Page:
I am well aware too, of the fact that the boundaries of permissible public discourse have evolved significantly over the last half-century, and that previous such court rulings in the United States, such as in the case of Stephen Barrett verses Hulda Clark et al for example, have resulted in failure. In the case just mentioned, the judge argued that the Internet provides for a “three-wheeling and highly animated exchange” of ideas, and that you don’t want to hold ordinary people, who are engaged in such discussions as the type common to the pages of Peking Duck, to “the same standards or restrictions that you would hold a sophisticated publishing house or a newspaper.”

Faced with this reality, and the present ambiguities of the law on this issue, my only recourse of defence in this instance rests in writing this letter, and in being able to distribute it to you all. I do so in the hope that all interested parties who have been following the debate in question will come to judge me in a light more favourable than the one that Richard has so unkindly portrayed, and that you will use your sober senses to evaluate the strengths and the weaknesses of my arguments. It is my wish that anybody who opens the thread in question will not simply scroll down to the last comment, and be left, having read it, with the defamatory and scandalous portrait that Richard has painted of me.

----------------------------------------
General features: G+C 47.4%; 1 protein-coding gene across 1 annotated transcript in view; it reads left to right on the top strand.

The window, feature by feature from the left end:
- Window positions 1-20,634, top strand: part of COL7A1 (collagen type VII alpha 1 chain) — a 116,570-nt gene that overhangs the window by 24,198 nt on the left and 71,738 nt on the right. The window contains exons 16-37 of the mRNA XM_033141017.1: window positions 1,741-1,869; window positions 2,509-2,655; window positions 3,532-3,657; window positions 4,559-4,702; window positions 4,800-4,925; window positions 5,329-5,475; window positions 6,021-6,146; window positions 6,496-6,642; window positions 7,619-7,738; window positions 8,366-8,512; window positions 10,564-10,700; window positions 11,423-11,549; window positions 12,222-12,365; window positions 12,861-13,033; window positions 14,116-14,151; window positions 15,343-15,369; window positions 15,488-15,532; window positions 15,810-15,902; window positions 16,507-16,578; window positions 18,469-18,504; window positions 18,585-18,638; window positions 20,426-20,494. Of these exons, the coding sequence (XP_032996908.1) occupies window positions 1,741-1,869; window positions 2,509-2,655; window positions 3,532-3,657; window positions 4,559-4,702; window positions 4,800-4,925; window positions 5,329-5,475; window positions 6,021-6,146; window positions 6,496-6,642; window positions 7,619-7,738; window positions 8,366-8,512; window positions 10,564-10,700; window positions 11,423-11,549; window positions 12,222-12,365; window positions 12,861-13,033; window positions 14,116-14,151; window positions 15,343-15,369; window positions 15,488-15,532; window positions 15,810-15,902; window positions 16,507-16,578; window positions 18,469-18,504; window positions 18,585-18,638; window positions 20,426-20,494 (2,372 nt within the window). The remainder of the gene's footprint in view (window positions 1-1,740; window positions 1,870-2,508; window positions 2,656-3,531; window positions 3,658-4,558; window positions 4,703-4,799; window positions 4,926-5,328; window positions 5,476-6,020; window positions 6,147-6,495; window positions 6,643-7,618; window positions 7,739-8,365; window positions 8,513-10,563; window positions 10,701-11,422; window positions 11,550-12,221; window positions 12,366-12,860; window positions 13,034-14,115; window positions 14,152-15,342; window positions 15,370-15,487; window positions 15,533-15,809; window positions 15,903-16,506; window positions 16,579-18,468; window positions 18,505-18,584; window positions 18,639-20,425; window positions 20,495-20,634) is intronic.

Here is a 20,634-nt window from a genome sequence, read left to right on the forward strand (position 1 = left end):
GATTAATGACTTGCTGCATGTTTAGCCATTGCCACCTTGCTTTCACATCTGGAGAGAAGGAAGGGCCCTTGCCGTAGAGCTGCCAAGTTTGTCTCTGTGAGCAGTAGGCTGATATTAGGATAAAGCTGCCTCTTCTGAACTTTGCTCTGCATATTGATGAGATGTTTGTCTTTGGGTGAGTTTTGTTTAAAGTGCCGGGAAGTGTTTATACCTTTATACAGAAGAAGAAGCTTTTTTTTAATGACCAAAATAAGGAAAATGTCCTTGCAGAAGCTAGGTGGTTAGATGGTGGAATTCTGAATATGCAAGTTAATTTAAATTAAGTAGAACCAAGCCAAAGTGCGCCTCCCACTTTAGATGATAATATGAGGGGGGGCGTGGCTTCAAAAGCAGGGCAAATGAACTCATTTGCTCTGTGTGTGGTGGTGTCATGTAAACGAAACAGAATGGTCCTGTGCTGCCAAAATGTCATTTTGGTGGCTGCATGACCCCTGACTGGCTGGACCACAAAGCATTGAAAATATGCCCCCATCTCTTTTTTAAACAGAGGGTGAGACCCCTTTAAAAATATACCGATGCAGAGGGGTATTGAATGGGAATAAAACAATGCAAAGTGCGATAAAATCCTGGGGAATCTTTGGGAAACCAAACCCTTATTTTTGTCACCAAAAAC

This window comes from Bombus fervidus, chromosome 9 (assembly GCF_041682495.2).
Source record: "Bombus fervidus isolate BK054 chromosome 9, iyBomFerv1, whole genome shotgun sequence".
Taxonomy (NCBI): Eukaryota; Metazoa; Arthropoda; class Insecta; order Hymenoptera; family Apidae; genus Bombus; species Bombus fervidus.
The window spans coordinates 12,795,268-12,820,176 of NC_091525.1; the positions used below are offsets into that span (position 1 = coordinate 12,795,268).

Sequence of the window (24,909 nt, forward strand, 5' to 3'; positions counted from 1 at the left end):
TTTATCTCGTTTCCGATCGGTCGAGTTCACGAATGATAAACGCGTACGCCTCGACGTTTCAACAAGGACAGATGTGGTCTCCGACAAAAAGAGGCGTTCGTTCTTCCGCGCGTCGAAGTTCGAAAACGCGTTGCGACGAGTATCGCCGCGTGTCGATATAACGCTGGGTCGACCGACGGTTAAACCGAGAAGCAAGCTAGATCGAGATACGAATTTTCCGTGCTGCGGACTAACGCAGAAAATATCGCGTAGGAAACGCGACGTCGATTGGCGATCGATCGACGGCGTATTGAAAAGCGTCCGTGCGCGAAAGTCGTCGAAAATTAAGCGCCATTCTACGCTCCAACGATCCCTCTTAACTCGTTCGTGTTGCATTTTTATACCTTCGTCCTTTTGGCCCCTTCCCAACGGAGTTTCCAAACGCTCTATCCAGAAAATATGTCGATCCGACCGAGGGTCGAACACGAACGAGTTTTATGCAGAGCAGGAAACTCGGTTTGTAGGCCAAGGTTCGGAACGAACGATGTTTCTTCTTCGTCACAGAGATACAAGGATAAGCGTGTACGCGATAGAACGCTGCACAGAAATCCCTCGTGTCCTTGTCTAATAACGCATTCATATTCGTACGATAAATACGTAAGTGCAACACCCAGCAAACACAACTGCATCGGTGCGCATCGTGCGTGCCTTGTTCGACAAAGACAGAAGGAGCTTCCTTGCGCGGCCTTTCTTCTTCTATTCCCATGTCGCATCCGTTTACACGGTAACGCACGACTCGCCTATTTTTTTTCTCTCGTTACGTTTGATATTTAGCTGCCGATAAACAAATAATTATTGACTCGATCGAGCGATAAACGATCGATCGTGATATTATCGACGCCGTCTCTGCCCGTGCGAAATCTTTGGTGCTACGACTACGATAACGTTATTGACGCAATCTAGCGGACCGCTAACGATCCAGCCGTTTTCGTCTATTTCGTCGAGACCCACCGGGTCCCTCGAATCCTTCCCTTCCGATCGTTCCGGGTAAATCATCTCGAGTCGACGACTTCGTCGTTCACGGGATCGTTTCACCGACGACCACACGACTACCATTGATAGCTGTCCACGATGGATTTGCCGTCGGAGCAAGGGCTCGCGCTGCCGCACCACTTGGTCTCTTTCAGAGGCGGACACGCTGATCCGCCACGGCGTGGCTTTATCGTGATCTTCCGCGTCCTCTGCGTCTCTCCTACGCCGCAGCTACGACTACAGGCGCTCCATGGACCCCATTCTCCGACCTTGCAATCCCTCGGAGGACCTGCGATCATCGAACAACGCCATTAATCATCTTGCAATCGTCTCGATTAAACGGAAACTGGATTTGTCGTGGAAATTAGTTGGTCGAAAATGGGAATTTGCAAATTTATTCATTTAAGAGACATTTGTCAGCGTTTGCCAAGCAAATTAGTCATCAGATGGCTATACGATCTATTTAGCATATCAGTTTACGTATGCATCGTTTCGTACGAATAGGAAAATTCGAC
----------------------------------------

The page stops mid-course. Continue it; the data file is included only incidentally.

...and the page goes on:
Finally, I thank all of those among you who have been good enough to engage with in debate since I fist began contributing to the pages of Peking Duck, last November. Regretfully, I shall not be contributing any longer.

Best wishes to you all,

Mark Anthony Jones

April 26, 2005 @ 12:59 am | Comment